In controversial “implicit bias” training, New York City’s public-school educators have been told to focus on black children over white ones — and one Jewish superintendent who described her family’s Holocaust tragedies was scolded and humiliated, according to firsthand accounts.
A consultant hired by the city Department of Education told administrators at a workshop that “racial equity” means favoring black children regardless of their socio-economic status, sources said.
“If I had a poor white male student and I had a middle-class black boy, I would actually put my equitable strategies and interventions into that middle class black boy because over the course of his lifetime he will have less access and less opportunities than that poor white boy,” the consultant, Darnisa Amante, is quoted as saying by those in the room.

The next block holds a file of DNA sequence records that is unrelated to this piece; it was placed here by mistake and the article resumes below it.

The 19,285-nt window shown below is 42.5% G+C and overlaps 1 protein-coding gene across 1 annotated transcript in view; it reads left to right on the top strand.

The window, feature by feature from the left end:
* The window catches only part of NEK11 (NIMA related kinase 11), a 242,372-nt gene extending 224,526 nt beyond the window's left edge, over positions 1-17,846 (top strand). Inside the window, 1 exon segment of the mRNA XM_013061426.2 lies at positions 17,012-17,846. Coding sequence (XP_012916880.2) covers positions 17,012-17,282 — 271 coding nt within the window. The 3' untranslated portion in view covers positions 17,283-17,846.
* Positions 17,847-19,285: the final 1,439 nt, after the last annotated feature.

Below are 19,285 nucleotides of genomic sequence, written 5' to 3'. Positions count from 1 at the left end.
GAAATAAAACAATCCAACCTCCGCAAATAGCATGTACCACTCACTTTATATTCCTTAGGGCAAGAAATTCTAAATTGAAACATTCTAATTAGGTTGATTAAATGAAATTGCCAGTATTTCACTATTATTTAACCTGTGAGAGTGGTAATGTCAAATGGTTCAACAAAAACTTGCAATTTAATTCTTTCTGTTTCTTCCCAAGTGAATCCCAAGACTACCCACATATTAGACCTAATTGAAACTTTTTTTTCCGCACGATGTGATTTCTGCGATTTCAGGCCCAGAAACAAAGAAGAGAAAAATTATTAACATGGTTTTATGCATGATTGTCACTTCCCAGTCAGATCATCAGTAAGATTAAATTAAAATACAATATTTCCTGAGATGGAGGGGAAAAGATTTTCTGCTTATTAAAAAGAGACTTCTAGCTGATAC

“That’s what racial equity is,” Amante explained.
Mona Davids, president of the NYC Parents Union, was appalled.
“It’s completely absurd — they want to treat black students as victims and punish white students. That defeats the purpose of what bias awareness training should be,” said Davids, who is black.
DOE spokesman Will Mantell would not say whether Chancellor Richard Carranza supports Amante’s statement about favoring black children.
“Anti-bias and equity trainings are about creating high expectations and improving outcomes for all of our students,” Mantell said in a statement. “These trainings are used across the country because they help kids, and out-of-context quotes and anonymous allegations just distract from this important work.”
The DOE’s anti-bias training — a $23 million mandatory program for all DOE employees — has irked some administrators, teachers and parents who contend parts are ugly and divisive.